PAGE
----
Three tweets. More than 32,000 followers on Twitter. I'm talking about @AnnDRomney, wife of certain Republican presidential nominee Mitt Romney and, in the last few days, the woman at the center of the target in the Left's weird assault on stay-at-home moms.
Ann Romney sent her first tweet on the evening of April 11, not long after Democratic Party insider and communications strategist Hilary Rosen declared on CNN that Romney, who chose as her career to stay home and raise her and Mitt's five sons, had “never worked a day in her life.”
The backlash against Rosen's denigration of stay-at-home moms was fast and furious, and fueled by social media.
How the Romney campaign turned Rosen's insult into campaign gold, and dominated the news cycle for more than a day, is a lesson in how social media is now the key to winning the campaign message game.
Ann Romney's first tweet, a pointed response to Rosen's insult, spread quickly across the Twittersphere, retweeted countless times.
And as it ricocheted around the web, with countless numbers of conservatives chiming in to take Hilary Rosen to task, and to link her views to the Obama administration's poor record on women's economic issues, two key Obama campaign officials – David Axelrod and Jim Messina – turned to Twitter first as their way to try to stop the gathering firestorm headed their way. They turned first to Twitter, not to a standard press release or a TV appearance or even a conference call with journalists to condemn Rosen's remarks and throw her under Obama's bus.
Of course, their tweets only served to fuel the conservative backlash against Rosen's attack on conservative moms who chose to stay home and raise their children, and gave conservatives additional hooks to point out the Obama administration's record of paying women less than men who work at the White House, and how the worst impacts of the Obama economy have fallen on women.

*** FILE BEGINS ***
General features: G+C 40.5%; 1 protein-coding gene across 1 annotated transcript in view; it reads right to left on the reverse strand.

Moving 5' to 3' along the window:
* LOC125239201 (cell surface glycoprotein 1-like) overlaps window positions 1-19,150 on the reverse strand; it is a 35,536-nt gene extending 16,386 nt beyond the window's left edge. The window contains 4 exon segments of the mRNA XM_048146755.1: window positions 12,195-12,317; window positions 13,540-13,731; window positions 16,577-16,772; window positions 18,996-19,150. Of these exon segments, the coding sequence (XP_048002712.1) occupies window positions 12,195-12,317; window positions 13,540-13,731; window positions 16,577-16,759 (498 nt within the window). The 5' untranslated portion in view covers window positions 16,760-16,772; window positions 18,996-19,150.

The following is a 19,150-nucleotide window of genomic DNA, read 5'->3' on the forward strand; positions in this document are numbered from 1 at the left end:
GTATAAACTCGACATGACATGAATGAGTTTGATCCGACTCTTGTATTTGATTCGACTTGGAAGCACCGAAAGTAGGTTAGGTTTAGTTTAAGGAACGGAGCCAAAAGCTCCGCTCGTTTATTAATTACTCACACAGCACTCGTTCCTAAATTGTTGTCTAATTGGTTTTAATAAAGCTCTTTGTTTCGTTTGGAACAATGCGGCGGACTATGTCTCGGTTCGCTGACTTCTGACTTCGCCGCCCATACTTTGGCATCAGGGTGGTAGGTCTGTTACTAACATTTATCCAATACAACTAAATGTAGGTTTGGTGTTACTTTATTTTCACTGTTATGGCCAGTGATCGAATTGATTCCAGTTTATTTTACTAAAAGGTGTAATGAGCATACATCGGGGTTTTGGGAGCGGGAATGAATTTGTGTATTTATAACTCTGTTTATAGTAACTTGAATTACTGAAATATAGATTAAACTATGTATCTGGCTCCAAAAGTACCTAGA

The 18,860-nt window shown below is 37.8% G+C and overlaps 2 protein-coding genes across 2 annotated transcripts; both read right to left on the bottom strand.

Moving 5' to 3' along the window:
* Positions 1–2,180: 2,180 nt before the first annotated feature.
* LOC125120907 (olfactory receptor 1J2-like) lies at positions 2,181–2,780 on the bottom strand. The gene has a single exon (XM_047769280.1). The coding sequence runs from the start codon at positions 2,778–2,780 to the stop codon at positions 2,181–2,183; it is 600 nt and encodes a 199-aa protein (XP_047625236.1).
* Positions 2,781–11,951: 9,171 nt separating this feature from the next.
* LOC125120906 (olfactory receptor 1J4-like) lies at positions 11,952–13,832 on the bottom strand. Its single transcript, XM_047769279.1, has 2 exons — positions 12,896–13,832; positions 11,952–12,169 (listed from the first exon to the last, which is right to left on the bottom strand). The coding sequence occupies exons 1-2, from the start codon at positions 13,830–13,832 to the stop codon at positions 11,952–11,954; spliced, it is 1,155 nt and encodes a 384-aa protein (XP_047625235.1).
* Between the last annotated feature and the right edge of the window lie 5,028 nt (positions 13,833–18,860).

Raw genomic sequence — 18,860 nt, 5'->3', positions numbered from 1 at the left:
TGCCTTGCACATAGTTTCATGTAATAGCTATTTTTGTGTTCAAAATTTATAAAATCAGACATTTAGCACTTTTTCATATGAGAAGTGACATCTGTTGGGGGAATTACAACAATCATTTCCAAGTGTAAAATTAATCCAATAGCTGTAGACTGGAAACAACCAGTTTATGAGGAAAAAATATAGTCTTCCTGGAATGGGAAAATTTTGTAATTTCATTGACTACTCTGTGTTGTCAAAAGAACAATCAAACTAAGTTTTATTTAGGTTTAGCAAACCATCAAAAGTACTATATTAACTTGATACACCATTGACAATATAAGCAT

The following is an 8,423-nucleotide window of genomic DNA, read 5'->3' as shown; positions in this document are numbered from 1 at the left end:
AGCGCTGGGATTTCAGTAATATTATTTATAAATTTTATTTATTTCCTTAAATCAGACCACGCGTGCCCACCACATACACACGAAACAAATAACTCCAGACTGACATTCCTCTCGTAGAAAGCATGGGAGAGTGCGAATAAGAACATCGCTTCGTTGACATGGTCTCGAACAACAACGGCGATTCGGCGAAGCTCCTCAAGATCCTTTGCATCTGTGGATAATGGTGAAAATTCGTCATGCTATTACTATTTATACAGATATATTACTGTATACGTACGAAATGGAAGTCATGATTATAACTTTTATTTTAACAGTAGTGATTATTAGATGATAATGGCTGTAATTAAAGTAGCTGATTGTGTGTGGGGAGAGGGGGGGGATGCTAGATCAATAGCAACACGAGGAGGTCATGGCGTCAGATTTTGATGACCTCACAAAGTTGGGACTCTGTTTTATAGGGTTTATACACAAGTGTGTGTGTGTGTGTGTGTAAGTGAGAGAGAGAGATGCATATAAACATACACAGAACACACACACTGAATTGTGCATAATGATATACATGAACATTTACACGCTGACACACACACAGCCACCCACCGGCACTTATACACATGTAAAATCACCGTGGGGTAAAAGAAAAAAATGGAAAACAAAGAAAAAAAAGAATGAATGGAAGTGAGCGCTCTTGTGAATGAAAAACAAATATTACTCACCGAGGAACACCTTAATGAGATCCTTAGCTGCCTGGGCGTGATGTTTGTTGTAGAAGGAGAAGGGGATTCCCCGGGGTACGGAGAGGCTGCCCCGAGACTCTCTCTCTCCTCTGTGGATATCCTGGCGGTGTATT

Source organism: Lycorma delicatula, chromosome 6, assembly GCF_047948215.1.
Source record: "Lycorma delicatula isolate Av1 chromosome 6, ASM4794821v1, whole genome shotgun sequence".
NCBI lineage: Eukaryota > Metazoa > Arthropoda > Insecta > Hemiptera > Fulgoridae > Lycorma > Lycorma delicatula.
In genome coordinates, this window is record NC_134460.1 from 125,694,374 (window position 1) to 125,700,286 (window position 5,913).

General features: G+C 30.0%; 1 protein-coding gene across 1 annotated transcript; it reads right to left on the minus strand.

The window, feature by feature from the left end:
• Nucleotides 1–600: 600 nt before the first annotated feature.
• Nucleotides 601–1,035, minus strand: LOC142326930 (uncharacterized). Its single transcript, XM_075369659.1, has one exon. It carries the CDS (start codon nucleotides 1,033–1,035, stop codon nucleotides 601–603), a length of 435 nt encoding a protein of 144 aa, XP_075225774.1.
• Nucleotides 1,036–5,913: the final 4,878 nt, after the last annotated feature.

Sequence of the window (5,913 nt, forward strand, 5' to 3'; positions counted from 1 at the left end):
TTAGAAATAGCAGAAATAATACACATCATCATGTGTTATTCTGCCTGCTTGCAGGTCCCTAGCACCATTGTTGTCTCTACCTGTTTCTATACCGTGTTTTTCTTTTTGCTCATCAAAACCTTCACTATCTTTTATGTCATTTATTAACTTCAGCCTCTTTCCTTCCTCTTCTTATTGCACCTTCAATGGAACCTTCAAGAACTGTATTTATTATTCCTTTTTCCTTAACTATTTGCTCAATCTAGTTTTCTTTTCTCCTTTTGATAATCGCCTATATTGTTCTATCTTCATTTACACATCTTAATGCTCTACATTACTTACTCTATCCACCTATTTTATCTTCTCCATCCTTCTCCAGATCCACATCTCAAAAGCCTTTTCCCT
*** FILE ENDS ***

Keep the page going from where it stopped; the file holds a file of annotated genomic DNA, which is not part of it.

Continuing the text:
Conservative tweeters also expanded the discussion to look at other examples of how powerful liberals have attacked stay-at-home moms in the past, and how liberal feminism pretends to honor women's choices, but in fact looks down on women who chose to stay home and raise their children.
The Twitter firestorm was intense and fast-moving. By some measures, Ann Romney was getting more attention on Twitter than Justin Bieber for a while:
Just after two hours the comments were made by Rosen, the number of times Twitter users mentioned her name soared from less than 10 mentions per minute to almost 170 mentions per minute.
Three hours after Ann Romney had sent her first tweet, in response to Rosen's insult, comments mentioning the name of Ms. Romney exceeded 240 mentions per minute.
After Ann Romney went on Fox News Wednesday night to respond to Rosen, mentions jumped to 260 per minute.
As Buzzfeed pointed out, that was more than 1.5 times as many mentions on Twitter during the same period as Justin Bieber, whose Twitter feed counts more than 20 million followers.
Tweets about the Rosen-Romney incident by Axelrod, Messina and others – including the chairman of the Republican National Committee, the chairwoman of the Democratic National Committee, and First Lady Michelle Obama – just fueled the fire, as people on both sides of the issue retweeted their tweets, and responded to them.
Within two hours of Rosen's ill-considered remarks, the narrative Democrats had been pushing that Republicans were waging a “war on women” was completely swamped with the new reality – and by the time the TV news programs caught on to the story, the focus was on why liberals don't like stay-at-home moms.
Nearly two full days after Rosen opened her mouth on CNN and shoved her foot in up to her kneecap, the story was still moving in the Republicans' favor as – despite Rosen's apology – other liberal leaders, like the president of the National Organization for Women, have insisted on echoing and reinforcing Rosen's initial insult, saying Ann Romney – a cancer survivor living with multiple sclerosis who raised five sons who are, by all accounts, fine young men – lacks the proper “life experience” to comment on economic issues.
Other liberals, however, have learned the right lesson from the Rosen episode. In Massachusetts, liberal Democrat Senate candidate Elizabeth Warren criticized Rosen's attack on Romney.
Twitter's senior manager of news, government and social innovation, Adam Sharp, has said the rapid response game of political campaigns has been dramatically reshaped by the shift from the 24-hour news cycle to a 140-character one.
And while Democrats tried to distance themselves from Rosen, the clearest winner in the whole incident is not just Ann Romney, who is now more popular than ever and has even the liberal media defending her against Rosen's attack, but the Romney campaign as a whole.
Thanks to Rosen, Ann Romney now been handed a powerful media platform from which she – and, by extension, the Mitt Romney campaign – will be able to rapidly reach thousands of people and influence the media narrative.
Rosen could not have helped Mitt Romney more even if she'd taken out her checkbook and sent him the maximum contribution allowable by law.